As some of you know, this blog is an enthusiastic supporter of Snowhook Kennel, humane and dedicated sled dog racers up in Willow, Alaska. It’s run by a wonderful couple – Rebecca and AJ Savidis – and AJ sent this update into the comments section recently. Here it is for all to see. Go Snowhook!
We’ve been training like crazy. The team is routinely running 40 – 80 mile runs and looks great. We’ve been traveling over trails that climb 1000 feet, on rivers and through deep forests. It’s been great to change the routine teach the dogs to run well no matter what the circumstance. Which this year also includes cutting through trees virtually every day that keep falling down across the trail.
If you’ve been following the kennel you may already know that Phil Walters is working with us to finish up his qualifying status to run Iditarod. He’ll be running our team in the Northern Lights 300 in a couple of weeks. He also took my A team to a quick 60 mile race in Denali where they placed 4th.
My first race that I’m running in this season is coming up and is the Tustemena 200 down on the penninsula. The dogs will have just run a 300 mile race the week before so we’re not too sure what to expect out of them just yet.
Iditarod food drop preparation is now underway. In order to feed the team over a 1000 miles we send out about 1600 pounds of food and gear across Alaska. This takes us putting together countless bags of kibble, fish, beef, booties and on and on. Usually we try to get this done on days that the team has a day off. Which means a day off the runners usually starts around 8 am and finishes about 11 pm in order to get it all done by the due date.
We do have some stressful news too. Due to a handler who is no longer with the kennel we’ve had a few injuries to some key dogs. Usually it’s very small things but some times it can also be a little more serious such as a shoulder injury. Little Josephine who has been one of my main leaders this season has been off for the last month recovering. We’re just going to start running her again and so if you can keep her in your thoughts we always appreciate the extra help.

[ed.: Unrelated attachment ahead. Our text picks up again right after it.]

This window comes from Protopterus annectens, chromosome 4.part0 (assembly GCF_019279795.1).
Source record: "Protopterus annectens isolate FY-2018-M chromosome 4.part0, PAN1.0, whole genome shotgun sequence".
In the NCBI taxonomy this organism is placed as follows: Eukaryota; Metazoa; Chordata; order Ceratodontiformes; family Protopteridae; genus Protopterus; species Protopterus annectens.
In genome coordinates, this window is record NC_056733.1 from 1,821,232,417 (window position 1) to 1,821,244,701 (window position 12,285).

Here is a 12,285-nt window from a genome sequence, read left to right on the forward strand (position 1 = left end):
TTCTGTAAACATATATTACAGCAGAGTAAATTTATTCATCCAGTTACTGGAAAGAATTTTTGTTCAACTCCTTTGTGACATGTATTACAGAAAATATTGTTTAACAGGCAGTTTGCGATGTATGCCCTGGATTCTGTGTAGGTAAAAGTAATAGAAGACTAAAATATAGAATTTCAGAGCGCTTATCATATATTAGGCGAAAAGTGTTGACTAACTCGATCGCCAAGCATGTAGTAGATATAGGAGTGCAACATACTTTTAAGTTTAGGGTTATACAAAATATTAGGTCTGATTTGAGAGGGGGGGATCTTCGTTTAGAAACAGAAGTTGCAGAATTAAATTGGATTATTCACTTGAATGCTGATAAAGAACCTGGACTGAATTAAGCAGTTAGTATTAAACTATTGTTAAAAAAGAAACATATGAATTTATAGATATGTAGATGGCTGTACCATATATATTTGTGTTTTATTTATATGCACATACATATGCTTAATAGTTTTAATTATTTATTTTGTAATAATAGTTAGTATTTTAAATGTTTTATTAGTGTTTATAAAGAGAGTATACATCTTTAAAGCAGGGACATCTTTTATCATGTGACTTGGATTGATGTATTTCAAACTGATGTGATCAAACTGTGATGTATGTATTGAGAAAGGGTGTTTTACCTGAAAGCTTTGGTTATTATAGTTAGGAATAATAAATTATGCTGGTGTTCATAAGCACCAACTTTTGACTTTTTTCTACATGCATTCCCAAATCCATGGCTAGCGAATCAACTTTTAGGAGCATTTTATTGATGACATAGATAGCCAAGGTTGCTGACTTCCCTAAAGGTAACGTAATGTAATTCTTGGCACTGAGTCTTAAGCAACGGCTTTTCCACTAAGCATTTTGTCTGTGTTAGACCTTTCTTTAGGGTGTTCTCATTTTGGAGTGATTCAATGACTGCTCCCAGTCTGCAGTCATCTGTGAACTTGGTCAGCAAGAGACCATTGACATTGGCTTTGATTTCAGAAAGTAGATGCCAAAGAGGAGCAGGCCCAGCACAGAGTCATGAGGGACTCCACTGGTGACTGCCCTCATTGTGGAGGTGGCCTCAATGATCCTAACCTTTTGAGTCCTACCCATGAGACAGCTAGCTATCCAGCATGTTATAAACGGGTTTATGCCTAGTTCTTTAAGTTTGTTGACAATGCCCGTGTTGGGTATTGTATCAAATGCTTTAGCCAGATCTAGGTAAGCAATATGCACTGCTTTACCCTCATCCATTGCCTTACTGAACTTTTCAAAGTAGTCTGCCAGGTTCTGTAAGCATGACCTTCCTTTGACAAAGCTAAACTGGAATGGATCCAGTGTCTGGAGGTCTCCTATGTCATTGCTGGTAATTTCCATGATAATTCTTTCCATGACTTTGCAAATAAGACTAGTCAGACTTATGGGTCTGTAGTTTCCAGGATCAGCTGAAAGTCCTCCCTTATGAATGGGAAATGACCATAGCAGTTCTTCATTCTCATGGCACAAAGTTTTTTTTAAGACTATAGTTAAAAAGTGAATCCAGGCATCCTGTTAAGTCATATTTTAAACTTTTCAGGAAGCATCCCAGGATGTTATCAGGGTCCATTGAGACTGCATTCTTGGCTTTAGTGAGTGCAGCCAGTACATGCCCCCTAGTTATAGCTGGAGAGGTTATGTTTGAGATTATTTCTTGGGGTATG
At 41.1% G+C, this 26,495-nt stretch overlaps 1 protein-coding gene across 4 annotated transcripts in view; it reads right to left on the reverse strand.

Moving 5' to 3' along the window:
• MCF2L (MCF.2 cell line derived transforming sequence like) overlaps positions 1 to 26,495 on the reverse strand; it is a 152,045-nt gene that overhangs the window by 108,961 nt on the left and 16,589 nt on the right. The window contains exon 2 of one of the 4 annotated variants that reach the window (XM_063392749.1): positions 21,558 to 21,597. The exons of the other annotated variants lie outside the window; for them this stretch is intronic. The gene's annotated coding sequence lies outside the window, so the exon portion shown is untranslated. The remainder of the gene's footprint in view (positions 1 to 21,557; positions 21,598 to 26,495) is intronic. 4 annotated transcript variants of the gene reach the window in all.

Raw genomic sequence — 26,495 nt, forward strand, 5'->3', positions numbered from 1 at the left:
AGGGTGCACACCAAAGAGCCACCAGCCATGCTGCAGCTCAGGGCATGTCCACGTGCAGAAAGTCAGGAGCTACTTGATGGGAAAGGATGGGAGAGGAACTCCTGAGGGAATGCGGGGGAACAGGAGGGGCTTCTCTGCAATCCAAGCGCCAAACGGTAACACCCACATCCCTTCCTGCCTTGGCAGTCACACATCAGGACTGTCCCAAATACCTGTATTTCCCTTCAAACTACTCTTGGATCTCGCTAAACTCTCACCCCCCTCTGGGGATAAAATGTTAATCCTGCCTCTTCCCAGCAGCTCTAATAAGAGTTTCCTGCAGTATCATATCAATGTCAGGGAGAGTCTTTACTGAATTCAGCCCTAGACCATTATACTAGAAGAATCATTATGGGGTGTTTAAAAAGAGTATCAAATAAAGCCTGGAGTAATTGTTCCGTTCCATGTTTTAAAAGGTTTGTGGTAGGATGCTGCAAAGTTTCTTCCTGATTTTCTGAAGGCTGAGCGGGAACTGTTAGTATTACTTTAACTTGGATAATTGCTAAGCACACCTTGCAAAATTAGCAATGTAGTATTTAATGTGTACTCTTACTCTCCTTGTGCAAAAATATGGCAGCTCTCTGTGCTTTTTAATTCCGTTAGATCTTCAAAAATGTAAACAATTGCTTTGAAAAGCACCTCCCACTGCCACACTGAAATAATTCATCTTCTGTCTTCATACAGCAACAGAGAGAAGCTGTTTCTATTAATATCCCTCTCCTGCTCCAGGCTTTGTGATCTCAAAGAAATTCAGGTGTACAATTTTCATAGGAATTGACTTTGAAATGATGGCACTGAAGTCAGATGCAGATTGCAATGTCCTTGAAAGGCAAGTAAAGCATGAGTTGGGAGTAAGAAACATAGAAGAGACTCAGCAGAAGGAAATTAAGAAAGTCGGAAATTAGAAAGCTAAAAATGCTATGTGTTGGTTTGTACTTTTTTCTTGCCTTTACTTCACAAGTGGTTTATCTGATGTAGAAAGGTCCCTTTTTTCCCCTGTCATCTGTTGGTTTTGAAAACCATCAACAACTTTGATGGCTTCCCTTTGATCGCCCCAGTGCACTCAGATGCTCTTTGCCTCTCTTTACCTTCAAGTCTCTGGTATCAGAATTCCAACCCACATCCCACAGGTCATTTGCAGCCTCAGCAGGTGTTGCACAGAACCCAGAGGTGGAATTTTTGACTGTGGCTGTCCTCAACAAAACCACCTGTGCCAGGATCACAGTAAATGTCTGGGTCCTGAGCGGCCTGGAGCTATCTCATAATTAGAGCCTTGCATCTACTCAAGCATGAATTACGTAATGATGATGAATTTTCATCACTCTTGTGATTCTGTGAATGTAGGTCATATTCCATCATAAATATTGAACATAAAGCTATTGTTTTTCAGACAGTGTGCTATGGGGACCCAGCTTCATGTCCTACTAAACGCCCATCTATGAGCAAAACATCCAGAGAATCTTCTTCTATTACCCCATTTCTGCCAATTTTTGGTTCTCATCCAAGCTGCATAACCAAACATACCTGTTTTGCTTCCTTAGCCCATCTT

On a final more positive note…. Iditarod is a small club of people who have ever finished the race. In its history a little over 800 people have completed this trek which makes finishing a well I suppose an achievement. Don’t get me wrong I’m happy to have these finishes under my belt and to be a part of this club but on another level performing better and coming in with a better time is always on my mind. This year thanks to all of you I feel much more prepared to achieve this goal.
If you follow the race you’ll see me go out much more slowly than I have in the past. I’m trying to learn somewhat from my mistakes and will be playing a much more conservative game at first in order to help the team perform better later on in the race. The goal that I’ve set this year is to come in a full 24 hours faster than last year. Of course there are always the nagging doubts that linger when you write down a goal but that is the direction I’m heading.
And finally. Though I don’t know many of you personally I do think about you often. Your friendship, support and selflessness amaze me. I know many of you struggle with problems that as someone who has faced the challenges of Alaska I wouldn’t want to face. I’m humbled by strangers who reach out to others and embrace them as family and who go out of their way to encourage and support each other. Thank you for supporting the kennel. You don’t get to see what it means to the dogs and to us but I do everyday when I look at dogs like Leonard and Elmer who wouldn’t have had a home otherwise.
Well, it’s almost 12:30 here and we’re running dogs again tomorrow. We’ll see you on the trail and as Edward Abbey says, “May your trails be crooked, winding, lonesome, dangerous, leading to the most amazing view. May your mountains rise into and above the clouds.”
This entry was posted on Thursday, January 9th, 2014 at 7:59 am and is filed under Chet The Dog. You can follow any responses to this entry through the RSS 2.0 feed. You can leave a response, or trackback from your own site.